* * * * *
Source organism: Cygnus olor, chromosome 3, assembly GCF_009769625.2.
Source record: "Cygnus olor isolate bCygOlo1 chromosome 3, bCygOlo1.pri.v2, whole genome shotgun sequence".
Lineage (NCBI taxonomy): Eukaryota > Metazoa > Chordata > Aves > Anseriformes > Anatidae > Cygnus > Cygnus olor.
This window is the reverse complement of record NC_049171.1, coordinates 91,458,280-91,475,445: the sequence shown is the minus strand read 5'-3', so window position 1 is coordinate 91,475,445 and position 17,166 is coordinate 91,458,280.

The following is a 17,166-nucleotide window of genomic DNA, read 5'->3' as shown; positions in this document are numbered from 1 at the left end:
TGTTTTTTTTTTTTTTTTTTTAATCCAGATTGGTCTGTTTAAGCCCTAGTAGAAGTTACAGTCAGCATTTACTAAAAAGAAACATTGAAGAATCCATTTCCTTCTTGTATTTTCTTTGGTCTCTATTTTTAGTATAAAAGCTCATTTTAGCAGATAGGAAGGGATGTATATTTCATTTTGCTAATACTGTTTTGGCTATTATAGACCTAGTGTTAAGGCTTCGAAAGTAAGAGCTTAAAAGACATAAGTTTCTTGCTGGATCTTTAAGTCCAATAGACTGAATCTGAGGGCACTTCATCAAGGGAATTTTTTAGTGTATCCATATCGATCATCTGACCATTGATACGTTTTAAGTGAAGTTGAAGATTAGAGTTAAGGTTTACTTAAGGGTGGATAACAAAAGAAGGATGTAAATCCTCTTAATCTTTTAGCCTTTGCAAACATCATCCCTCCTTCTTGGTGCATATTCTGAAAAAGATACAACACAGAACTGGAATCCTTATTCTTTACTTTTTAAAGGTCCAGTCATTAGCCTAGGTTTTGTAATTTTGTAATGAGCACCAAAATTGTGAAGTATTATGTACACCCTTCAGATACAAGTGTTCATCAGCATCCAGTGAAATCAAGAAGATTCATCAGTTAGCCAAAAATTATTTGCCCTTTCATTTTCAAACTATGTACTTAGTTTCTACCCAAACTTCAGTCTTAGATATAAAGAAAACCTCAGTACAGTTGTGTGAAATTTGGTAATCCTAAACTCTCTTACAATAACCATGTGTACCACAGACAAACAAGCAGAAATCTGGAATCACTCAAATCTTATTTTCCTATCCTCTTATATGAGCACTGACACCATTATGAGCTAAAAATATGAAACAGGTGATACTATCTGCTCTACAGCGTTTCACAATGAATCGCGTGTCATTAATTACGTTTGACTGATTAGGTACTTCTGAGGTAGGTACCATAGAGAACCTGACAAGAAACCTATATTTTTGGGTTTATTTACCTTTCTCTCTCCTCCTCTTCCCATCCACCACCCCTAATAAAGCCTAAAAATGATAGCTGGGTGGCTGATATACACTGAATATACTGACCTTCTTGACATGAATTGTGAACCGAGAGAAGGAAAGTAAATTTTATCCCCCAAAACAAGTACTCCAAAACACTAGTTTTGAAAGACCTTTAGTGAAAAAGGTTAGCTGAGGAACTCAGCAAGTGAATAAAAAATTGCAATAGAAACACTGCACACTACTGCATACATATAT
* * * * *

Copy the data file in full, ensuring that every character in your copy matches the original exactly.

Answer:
Source organism: Cygnus olor, chromosome 3, assembly GCF_009769625.2.
Source record: "Cygnus olor isolate bCygOlo1 chromosome 3, bCygOlo1.pri.v2, whole genome shotgun sequence".
Lineage (NCBI taxonomy): Eukaryota > Metazoa > Chordata > Aves > Anseriformes > Anatidae > Cygnus > Cygnus olor.
This window is the reverse complement of record NC_049171.1, coordinates 91,458,280-91,475,445: the sequence shown is the minus strand read 5'-3', so window position 1 is coordinate 91,475,445 and position 17,166 is coordinate 91,458,280.

The following is a 17,166-nucleotide window of genomic DNA, read 5'->3' as shown; positions in this document are numbered from 1 at the left end:
TGTTTTTTTTTTTTTTTTTTTAATCCAGATTGGTCTGTTTAAGCCCTAGTAGAAGTTACAGTCAGCATTTACTAAAAAGAAACATTGAAGAATCCATTTCCTTCTTGTATTTTCTTTGGTCTCTATTTTTAGTATAAAAGCTCATTTTAGCAGATAGGAAGGGATGTATATTTCATTTTGCTAATACTGTTTTGGCTATTATAGACCTAGTGTTAAGGCTTCGAAAGTAAGAGCTTAAAAGACATAAGTTTCTTGCTGGATCTTTAAGTCCAATAGACTGAATCTGAGGGCACTTCATCAAGGGAATTTTTTAGTGTATCCATATCGATCATCTGACCATTGATACGTTTTAAGTGAAGTTGAAGATTAGAGTTAAGGTTTACTTAAGGGTGGATAACAAAAGAAGGATGTAAATCCTCTTAATCTTTTAGCCTTTGCAAACATCATCCCTCCTTCTTGGTGCATATTCTGAAAAAGATACAACACAGAACTGGAATCCTTATTCTTTACTTTTTAAAGGTCCAGTCATTAGCCTAGGTTTTGTAATTTTGTAATGAGCACCAAAATTGTGAAGTATTATGTACACCCTTCAGATACAAGTGTTCATCAGCATCCAGTGAAATCAAGAAGATTCATCAGTTAGCCAAAAATTATTTGCCCTTTCATTTTCAAACTATGTACTTAGTTTCTACCCAAACTTCAGTCTTAGATATAAAGAAAACCTCAGTACAGTTGTGTGAAATTTGGTAATCCTAAACTCTCTTACAATAACCATGTGTACCACAGACAAACAAGCAGAAATCTGGAATCACTCAAATCTTATTTTCCTATCCTCTTATATGAGCACTGACACCATTATGAGCTAAAAATATGAAACAGGTGATACTATCTGCTCTACAGCGTTTCACAATGAATCGCGTGTCATTAATTACGTTTGACTGATTAGGTACTTCTGAGGTAGGTACCATAGAGAACCTGACAAGAAACCTATATTTTTGGGTTTATTTACCTTTCTCTCTCCTCCTCTTCCCATCCACCACCCCTAATAAAGCCTAAAAATGATAGCTGGGTGGCTGATATACACTGAATATACTGACCTTCTTGACATGAATTGTGAACCGAGAGAAGGAAAGTAAATTTTATCCCCCAAAACAAGTACTCCAAAACACTAGTTTTGAAAGACCTTTAGTGAAAAAGGTTAGCTGAGGAACTCAGCAAGTGAATAAAAAATTGCAATAGAAACACTGCACACTACTGCATACATATAT